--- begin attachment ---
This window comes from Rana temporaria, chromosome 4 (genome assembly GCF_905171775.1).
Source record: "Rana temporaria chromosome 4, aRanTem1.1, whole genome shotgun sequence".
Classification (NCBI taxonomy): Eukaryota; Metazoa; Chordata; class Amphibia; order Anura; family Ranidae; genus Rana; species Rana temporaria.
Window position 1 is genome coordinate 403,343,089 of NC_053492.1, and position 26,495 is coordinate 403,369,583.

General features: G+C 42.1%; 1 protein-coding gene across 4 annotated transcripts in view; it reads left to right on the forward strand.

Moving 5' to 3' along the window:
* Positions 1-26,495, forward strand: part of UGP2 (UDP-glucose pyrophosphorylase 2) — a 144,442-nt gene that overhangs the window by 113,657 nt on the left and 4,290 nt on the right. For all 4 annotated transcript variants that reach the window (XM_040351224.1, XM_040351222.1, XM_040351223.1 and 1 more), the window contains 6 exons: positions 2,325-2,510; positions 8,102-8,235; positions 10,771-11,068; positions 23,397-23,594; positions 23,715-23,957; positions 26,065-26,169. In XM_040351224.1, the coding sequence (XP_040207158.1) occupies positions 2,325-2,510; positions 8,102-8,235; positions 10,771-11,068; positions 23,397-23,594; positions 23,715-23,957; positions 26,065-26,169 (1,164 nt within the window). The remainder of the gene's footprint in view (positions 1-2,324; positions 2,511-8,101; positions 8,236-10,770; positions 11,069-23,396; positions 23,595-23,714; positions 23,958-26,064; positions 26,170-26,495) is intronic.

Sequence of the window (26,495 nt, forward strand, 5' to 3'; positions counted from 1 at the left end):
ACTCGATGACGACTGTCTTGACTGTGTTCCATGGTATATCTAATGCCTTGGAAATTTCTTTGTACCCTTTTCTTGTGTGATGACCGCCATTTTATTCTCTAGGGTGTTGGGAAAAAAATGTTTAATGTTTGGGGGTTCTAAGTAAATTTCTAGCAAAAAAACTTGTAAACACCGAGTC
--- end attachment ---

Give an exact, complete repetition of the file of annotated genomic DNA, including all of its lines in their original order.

This window comes from Rana temporaria, chromosome 4 (genome assembly GCF_905171775.1).
Source record: "Rana temporaria chromosome 4, aRanTem1.1, whole genome shotgun sequence".
Classification (NCBI taxonomy): Eukaryota; Metazoa; Chordata; class Amphibia; order Anura; family Ranidae; genus Rana; species Rana temporaria.
Window position 1 is genome coordinate 403,343,089 of NC_053492.1, and position 26,495 is coordinate 403,369,583.

General features: G+C 42.1%; 1 protein-coding gene across 4 annotated transcripts in view; it reads left to right on the forward strand.

Moving 5' to 3' along the window:
* Positions 1-26,495, forward strand: part of UGP2 (UDP-glucose pyrophosphorylase 2) — a 144,442-nt gene that overhangs the window by 113,657 nt on the left and 4,290 nt on the right. For all 4 annotated transcript variants that reach the window (XM_040351224.1, XM_040351222.1, XM_040351223.1 and 1 more), the window contains 6 exons: positions 2,325-2,510; positions 8,102-8,235; positions 10,771-11,068; positions 23,397-23,594; positions 23,715-23,957; positions 26,065-26,169. In XM_040351224.1, the coding sequence (XP_040207158.1) occupies positions 2,325-2,510; positions 8,102-8,235; positions 10,771-11,068; positions 23,397-23,594; positions 23,715-23,957; positions 26,065-26,169 (1,164 nt within the window). The remainder of the gene's footprint in view (positions 1-2,324; positions 2,511-8,101; positions 8,236-10,770; positions 11,069-23,396; positions 23,595-23,714; positions 23,958-26,064; positions 26,170-26,495) is intronic.

Sequence of the window (26,495 nt, forward strand, 5' to 3'; positions counted from 1 at the left end):
ACTCGATGACGACTGTCTTGACTGTGTTCCATGGTATATCTAATGCCTTGGAAATTTCTTTGTACCCTTTTCTTGTGTGATGACCGCCATTTTATTCTCTAGGGTGTTGGGAAAAAAATGTTTAATGTTTGGGGGTTCTAAGTAAATTTCTAGCAAAAAAACTTGTAAACACCGAGTC